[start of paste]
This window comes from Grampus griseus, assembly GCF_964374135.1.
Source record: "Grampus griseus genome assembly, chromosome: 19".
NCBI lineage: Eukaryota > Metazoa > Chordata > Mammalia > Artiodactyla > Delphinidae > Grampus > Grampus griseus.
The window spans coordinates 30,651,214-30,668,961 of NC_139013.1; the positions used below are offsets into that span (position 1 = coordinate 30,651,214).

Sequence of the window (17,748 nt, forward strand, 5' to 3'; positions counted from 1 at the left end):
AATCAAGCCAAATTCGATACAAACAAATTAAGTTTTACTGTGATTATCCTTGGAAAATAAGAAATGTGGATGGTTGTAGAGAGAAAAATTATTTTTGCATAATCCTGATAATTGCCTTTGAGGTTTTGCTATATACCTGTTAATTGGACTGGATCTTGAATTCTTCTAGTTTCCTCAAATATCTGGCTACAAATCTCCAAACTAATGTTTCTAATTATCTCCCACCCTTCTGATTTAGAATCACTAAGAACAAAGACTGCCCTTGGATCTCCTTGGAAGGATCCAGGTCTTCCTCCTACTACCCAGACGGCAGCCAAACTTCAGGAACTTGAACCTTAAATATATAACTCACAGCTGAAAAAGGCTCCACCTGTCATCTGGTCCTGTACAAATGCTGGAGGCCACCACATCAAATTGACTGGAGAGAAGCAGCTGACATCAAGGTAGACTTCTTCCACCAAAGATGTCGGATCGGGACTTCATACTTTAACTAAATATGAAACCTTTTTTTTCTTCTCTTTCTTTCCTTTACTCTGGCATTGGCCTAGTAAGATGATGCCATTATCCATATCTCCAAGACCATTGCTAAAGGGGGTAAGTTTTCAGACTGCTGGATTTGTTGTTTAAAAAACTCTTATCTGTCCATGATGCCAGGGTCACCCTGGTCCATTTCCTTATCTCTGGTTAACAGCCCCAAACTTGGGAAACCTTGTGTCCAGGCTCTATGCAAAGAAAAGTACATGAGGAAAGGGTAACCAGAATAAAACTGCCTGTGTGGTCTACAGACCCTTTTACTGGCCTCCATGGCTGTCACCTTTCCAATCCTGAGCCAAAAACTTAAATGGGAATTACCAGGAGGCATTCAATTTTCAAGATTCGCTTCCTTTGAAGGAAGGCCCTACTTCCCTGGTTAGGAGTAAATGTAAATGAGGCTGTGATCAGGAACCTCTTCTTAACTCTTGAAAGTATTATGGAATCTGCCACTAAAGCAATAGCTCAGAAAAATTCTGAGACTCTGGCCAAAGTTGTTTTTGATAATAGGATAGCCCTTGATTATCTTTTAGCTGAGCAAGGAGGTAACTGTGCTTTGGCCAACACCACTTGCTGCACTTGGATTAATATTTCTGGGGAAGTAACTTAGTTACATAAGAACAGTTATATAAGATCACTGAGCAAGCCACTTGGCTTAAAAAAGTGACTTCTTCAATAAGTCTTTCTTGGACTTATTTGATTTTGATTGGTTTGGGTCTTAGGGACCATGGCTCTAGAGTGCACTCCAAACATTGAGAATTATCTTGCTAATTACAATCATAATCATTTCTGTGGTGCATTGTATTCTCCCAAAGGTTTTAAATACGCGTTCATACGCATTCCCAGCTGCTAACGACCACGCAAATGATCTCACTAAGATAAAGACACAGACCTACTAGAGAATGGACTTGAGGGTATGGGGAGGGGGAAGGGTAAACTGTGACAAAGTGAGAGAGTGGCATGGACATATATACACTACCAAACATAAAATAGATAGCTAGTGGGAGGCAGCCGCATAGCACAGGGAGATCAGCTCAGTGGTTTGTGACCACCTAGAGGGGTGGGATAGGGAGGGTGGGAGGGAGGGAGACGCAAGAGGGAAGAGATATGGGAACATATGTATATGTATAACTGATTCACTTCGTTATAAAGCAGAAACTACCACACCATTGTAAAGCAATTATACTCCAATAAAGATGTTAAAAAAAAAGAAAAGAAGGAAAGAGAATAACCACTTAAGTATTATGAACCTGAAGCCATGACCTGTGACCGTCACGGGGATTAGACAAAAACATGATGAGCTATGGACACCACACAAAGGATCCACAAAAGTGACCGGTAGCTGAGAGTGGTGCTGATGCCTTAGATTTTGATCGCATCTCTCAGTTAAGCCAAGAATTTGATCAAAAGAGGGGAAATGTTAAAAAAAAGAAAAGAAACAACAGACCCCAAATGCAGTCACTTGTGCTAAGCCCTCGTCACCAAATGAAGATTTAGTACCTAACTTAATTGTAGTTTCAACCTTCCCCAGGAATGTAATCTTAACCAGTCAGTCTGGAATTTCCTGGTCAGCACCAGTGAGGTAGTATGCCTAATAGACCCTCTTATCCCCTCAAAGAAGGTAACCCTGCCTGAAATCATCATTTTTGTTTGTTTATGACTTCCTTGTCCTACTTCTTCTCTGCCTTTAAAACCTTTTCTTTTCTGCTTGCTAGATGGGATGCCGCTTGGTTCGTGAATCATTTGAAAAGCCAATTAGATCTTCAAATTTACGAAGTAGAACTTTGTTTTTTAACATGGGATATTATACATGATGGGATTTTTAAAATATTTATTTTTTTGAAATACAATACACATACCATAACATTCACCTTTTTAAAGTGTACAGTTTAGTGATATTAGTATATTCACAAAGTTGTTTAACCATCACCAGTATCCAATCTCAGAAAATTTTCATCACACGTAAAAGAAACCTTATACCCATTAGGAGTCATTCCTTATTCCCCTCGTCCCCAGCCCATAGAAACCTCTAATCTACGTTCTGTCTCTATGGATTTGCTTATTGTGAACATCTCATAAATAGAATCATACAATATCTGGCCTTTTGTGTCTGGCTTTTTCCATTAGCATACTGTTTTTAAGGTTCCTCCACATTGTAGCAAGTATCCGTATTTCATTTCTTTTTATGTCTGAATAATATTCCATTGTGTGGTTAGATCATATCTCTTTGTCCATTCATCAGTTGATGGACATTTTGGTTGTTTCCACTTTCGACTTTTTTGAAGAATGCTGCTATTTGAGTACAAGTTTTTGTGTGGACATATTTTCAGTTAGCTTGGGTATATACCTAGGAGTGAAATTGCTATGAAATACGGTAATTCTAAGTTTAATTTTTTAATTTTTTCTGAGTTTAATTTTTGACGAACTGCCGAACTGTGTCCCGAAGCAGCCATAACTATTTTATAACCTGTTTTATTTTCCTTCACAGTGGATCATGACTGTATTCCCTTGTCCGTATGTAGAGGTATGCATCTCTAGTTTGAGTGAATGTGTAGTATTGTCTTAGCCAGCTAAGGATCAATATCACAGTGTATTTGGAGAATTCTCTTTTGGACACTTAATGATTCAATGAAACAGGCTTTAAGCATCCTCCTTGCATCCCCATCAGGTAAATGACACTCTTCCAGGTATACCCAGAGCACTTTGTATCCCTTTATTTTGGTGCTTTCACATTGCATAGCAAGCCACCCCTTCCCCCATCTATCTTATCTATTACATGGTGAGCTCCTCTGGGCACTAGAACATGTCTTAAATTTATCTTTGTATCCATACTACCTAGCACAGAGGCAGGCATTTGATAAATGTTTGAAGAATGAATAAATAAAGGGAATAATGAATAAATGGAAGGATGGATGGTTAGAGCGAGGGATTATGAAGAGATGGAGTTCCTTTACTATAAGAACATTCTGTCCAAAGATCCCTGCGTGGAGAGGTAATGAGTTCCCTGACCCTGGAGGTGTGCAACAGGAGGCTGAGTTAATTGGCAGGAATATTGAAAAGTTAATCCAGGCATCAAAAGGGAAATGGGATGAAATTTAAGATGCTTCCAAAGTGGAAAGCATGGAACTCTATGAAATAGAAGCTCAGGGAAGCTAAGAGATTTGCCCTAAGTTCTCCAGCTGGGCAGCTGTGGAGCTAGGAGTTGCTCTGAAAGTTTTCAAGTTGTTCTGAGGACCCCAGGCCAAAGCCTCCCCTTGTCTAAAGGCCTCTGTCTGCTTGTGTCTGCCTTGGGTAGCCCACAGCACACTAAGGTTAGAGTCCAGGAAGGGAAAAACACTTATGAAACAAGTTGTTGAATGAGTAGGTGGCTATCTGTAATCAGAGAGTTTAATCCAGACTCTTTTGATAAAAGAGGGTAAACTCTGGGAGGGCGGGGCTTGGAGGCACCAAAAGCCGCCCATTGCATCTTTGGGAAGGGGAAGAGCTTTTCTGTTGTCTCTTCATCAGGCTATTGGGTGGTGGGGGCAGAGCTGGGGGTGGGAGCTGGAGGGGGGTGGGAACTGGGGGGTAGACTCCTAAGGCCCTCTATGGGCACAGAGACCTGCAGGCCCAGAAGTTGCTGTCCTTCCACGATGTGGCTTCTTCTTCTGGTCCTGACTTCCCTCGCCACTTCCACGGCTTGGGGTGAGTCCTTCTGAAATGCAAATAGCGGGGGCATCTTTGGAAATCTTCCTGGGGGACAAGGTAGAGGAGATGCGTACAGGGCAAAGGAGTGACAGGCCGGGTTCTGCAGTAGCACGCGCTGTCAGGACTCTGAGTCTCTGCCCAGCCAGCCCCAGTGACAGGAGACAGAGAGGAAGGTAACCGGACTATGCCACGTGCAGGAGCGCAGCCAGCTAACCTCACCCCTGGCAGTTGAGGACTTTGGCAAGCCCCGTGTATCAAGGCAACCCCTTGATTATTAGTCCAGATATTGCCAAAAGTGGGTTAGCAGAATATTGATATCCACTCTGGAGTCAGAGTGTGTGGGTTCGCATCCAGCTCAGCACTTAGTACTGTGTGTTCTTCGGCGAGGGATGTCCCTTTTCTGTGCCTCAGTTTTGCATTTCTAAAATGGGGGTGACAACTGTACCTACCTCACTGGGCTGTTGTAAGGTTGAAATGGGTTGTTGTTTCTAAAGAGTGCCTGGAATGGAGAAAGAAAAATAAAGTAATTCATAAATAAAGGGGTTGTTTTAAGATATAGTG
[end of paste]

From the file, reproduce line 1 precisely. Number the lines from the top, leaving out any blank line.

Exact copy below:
This window comes from Grampus griseus, assembly GCF_964374135.1.